Every new release of Mac OS X makes old hardware faster; the opposite is true of Windows

“We’ve been waiting over five years already for the successor to Windows XP, so we might as well wait a few more months for Microsoft to ship a secure, reliable operating system. The problem isn’t trying to meet the January 2007 release date. The problem is that after such a long delay, Microsoft must absolutely make sure Vista works. There’s nothing worse than taking five years, only to release a buggy operating system that just offers marginal improvements over Windows XP,” Wallace Wang writes for CNET.

“Rather than try to yank out more features to insure Vista ships on time, Microsoft should work on optimizing Vista. Every new release of Mac OS X from version 10.1 to 10.2 to 10.3 to 10.4 actually added new features while making my ancient G3 iBook faster at the same time. With Mac OS X, it’s a no-brainer to upgrade the operating system since you speed up an old computer while getting new features at the same time,” Wang writes.

“With Windows, the opposite is true. Each succeeding version of Windows needs more hardware and still runs sluggishly. Don’t even think about running Vista on a machine originally designed for Windows 98 or even one designed for Windows XP. Ultimately, no matter how long Microsoft takes to ship Vista, the fact that it won’t run on existing machines already means Vista is a failure,” Wang writes.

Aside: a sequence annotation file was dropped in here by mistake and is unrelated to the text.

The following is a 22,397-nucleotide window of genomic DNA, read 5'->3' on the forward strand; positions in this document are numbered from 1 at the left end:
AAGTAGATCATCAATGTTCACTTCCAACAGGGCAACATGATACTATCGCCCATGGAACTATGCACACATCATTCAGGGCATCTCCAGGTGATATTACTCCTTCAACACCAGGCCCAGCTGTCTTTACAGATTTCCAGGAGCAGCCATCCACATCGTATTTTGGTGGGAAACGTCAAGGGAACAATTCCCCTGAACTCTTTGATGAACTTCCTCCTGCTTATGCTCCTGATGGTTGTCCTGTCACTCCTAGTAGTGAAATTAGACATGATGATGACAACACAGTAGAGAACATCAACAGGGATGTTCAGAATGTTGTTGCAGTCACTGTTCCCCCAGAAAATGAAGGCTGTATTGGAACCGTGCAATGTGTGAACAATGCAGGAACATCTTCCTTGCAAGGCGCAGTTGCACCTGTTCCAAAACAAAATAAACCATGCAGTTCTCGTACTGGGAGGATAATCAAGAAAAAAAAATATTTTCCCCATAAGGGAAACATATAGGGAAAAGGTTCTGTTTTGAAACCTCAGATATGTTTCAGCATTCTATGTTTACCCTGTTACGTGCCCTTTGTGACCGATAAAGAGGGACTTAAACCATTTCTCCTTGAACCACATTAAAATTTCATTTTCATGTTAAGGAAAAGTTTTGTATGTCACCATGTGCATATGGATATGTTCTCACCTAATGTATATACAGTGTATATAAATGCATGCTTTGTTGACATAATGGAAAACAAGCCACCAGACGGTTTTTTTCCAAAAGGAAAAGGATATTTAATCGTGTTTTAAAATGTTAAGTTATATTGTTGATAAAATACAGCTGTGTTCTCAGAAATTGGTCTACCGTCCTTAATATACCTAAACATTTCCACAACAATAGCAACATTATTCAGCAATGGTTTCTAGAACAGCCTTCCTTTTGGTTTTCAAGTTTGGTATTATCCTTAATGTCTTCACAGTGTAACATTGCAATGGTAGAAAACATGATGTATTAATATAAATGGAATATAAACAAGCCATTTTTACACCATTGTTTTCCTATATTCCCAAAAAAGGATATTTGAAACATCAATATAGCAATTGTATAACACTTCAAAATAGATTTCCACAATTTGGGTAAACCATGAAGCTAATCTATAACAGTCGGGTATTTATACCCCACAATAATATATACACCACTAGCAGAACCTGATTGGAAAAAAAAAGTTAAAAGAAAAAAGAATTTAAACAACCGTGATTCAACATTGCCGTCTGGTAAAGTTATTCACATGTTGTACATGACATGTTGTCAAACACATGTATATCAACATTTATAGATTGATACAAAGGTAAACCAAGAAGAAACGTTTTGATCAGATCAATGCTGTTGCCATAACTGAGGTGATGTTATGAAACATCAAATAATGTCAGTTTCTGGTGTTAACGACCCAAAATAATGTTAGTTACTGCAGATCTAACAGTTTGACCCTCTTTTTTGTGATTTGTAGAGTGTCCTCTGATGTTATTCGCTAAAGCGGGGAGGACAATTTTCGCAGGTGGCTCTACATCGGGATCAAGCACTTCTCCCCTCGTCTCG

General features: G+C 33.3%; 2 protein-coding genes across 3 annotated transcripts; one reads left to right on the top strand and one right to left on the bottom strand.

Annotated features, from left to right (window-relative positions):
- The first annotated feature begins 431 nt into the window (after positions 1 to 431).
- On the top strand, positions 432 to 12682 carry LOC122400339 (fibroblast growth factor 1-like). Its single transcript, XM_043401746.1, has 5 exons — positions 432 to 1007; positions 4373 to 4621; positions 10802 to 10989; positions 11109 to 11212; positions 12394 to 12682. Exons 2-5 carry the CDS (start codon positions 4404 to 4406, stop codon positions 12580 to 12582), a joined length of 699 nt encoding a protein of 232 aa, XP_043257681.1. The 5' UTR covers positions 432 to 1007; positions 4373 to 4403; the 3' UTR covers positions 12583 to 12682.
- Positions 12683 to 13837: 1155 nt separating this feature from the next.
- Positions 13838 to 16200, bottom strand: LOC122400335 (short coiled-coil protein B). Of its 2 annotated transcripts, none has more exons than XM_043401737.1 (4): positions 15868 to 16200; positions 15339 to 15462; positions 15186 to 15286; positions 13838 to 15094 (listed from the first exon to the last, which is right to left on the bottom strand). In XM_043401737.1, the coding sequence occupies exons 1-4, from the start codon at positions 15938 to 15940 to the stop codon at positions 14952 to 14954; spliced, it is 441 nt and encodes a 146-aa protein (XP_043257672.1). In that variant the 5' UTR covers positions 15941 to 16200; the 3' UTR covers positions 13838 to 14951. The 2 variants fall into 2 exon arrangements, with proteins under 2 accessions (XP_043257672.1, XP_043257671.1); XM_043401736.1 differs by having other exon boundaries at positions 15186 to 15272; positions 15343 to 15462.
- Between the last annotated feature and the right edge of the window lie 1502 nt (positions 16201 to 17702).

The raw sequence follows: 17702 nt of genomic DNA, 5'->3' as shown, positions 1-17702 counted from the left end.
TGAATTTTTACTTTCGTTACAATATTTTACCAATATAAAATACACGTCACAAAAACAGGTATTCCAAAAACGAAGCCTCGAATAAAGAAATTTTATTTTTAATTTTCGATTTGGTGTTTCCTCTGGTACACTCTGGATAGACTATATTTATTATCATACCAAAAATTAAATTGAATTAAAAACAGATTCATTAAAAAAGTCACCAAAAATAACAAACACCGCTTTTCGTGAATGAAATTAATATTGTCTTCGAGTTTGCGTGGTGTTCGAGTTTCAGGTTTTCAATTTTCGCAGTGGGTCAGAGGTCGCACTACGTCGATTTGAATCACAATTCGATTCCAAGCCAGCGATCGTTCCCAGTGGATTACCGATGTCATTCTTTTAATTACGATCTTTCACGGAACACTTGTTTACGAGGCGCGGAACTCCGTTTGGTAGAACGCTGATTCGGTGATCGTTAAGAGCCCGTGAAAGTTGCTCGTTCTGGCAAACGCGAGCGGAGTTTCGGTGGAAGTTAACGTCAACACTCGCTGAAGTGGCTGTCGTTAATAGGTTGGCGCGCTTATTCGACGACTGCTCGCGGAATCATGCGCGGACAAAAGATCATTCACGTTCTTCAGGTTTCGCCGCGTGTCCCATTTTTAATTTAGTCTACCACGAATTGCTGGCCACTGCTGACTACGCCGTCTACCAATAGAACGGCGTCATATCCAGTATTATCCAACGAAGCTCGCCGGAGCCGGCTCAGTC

Wallace Wang is a freelance computer journalist and author whose books include “Microsoft Office for Dummies” and “Steal This Computer Book.”

Full article here.

MacDailyNews Take: Macintosh. The truth shall set you free.

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54 Comments

  1. I have been keeping detailed performance records of each Mac OS X update and this is what I found out.

    Overall Mac OS X has been slowing down, but the biggest slowdown occured in the last few updates of 10.3, which made early installs of 10.4 seem faster in the user interface department.